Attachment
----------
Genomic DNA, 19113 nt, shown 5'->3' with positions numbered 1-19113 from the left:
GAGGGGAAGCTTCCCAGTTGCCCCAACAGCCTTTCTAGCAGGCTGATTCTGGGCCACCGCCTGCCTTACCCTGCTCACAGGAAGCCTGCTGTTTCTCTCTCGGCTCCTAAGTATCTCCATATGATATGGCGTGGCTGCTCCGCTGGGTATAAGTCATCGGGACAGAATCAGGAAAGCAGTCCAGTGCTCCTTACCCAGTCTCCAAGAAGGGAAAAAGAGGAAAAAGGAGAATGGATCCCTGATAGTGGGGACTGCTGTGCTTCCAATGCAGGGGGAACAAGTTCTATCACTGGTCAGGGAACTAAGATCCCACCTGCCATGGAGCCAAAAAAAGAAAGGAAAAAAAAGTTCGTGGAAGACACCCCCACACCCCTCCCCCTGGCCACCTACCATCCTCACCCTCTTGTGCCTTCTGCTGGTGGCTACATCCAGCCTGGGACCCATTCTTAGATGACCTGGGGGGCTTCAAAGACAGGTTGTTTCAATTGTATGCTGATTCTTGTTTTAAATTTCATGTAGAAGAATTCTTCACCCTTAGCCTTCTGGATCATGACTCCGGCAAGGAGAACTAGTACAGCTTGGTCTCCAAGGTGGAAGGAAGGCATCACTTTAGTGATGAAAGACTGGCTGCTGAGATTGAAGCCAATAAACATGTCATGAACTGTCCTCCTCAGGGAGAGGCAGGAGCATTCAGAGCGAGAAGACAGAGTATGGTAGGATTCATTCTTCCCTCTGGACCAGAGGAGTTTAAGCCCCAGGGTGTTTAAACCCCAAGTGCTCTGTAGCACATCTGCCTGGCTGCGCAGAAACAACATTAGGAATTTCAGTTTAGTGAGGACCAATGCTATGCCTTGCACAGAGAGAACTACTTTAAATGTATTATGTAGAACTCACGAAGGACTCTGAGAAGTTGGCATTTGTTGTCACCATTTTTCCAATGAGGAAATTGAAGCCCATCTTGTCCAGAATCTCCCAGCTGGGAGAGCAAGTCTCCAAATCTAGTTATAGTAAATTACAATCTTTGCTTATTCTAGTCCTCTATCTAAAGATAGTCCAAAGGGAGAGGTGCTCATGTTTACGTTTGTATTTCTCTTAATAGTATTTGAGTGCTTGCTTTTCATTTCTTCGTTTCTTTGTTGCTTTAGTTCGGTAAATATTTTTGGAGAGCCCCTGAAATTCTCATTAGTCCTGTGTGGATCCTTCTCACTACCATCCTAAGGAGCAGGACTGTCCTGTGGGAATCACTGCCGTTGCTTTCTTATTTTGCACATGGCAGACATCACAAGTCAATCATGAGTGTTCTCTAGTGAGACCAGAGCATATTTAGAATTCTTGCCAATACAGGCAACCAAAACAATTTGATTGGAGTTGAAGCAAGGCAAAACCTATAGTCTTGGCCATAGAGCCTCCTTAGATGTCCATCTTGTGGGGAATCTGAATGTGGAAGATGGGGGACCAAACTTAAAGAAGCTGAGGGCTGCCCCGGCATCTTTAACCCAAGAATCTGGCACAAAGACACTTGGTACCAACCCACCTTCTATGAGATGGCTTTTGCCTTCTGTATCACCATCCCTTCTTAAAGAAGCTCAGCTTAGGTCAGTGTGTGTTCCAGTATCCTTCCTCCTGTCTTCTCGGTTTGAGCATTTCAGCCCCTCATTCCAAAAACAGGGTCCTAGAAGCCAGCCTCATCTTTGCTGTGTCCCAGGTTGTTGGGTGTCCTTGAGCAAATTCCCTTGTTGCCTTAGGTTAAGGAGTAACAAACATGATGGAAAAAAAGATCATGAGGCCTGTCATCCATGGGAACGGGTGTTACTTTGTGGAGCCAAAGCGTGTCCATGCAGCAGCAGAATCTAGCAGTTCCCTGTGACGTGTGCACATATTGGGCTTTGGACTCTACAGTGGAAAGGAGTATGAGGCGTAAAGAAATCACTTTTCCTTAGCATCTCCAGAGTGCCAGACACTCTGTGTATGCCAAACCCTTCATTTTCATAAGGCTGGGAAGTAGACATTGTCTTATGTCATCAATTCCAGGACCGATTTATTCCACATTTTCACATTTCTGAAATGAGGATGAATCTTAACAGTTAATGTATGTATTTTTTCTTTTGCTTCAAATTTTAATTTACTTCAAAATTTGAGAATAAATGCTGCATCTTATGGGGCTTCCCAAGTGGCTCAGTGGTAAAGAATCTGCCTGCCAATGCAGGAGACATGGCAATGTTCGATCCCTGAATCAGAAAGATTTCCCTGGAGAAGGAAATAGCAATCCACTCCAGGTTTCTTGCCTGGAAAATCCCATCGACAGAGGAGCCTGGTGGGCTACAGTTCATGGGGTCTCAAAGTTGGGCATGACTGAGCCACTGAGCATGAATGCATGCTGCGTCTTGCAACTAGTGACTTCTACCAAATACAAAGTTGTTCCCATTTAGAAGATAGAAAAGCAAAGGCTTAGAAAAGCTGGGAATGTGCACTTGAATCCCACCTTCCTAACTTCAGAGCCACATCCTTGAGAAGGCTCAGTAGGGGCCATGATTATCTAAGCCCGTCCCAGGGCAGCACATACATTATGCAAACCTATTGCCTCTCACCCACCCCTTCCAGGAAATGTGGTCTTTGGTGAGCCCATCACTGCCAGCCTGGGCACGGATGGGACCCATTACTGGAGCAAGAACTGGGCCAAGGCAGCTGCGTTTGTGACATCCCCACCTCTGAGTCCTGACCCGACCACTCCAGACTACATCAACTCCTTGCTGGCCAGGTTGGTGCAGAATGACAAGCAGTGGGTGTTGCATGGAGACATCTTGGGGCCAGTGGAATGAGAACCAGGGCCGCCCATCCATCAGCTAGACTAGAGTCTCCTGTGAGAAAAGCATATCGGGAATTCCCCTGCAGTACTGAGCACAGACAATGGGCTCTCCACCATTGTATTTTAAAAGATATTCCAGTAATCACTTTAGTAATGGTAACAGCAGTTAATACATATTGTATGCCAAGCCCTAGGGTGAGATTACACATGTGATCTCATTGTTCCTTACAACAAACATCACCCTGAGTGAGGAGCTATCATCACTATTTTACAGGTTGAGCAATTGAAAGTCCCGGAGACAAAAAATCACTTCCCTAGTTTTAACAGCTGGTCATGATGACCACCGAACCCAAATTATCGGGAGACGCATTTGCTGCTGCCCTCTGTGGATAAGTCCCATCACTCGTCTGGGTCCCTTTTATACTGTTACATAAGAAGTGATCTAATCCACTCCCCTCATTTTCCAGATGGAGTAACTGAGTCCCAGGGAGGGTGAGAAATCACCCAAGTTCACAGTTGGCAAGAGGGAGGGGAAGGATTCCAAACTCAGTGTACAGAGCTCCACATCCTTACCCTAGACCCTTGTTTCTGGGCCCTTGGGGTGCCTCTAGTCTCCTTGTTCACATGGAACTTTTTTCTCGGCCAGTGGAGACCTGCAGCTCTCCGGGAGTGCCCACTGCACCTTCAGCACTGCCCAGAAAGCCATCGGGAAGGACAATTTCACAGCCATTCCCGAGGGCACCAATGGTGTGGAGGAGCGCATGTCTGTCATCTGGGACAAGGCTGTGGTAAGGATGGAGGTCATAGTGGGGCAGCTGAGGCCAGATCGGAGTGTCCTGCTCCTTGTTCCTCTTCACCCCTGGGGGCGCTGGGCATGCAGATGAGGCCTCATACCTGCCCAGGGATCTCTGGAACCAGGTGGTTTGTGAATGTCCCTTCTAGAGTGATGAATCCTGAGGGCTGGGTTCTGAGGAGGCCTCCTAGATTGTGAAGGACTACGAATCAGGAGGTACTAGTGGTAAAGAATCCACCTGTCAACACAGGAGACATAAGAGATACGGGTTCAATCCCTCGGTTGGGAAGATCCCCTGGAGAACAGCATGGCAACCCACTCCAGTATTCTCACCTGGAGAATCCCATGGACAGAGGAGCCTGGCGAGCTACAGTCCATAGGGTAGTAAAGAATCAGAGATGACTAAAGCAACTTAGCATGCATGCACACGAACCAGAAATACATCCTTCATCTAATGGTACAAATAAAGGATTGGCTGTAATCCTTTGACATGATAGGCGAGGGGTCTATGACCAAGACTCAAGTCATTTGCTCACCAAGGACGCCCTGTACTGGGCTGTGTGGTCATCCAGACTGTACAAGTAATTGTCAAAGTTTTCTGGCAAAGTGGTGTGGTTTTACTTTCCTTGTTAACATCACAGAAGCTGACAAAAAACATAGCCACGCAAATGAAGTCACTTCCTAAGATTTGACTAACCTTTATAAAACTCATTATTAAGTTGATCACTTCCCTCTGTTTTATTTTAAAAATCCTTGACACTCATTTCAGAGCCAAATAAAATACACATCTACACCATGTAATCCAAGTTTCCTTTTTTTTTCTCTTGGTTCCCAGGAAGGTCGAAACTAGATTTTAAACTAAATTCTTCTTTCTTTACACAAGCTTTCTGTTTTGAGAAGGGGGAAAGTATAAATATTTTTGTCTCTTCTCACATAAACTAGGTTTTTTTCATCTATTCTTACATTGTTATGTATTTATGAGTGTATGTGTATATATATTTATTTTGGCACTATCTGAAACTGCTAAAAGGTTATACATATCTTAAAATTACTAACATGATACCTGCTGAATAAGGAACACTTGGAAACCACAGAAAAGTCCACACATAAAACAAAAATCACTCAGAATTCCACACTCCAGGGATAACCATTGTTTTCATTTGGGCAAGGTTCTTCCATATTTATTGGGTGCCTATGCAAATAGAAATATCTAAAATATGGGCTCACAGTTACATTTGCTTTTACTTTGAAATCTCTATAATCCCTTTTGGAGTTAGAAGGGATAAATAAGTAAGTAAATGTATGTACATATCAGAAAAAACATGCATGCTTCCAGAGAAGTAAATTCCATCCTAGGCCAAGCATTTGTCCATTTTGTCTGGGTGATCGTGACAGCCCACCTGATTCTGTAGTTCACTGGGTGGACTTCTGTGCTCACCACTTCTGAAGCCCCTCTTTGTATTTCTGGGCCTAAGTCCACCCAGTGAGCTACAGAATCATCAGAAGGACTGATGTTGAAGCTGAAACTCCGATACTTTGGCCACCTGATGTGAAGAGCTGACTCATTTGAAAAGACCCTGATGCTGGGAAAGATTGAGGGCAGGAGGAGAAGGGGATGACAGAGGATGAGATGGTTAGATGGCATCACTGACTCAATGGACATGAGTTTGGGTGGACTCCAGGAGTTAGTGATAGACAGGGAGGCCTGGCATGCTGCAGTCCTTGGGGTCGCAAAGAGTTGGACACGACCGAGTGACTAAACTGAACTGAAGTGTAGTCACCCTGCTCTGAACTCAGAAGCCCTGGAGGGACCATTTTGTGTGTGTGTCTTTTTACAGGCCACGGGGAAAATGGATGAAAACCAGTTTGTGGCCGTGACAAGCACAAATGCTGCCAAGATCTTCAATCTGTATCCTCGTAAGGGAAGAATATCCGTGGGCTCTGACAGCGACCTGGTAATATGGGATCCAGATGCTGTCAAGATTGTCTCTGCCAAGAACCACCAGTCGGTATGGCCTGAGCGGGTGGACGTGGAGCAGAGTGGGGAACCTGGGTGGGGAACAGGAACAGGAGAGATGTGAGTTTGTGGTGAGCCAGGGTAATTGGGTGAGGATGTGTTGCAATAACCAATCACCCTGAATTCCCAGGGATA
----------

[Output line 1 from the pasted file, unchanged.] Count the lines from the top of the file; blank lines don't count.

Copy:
Genomic DNA, 19113 nt, shown 5'->3' with positions numbered 1-19113 from the left: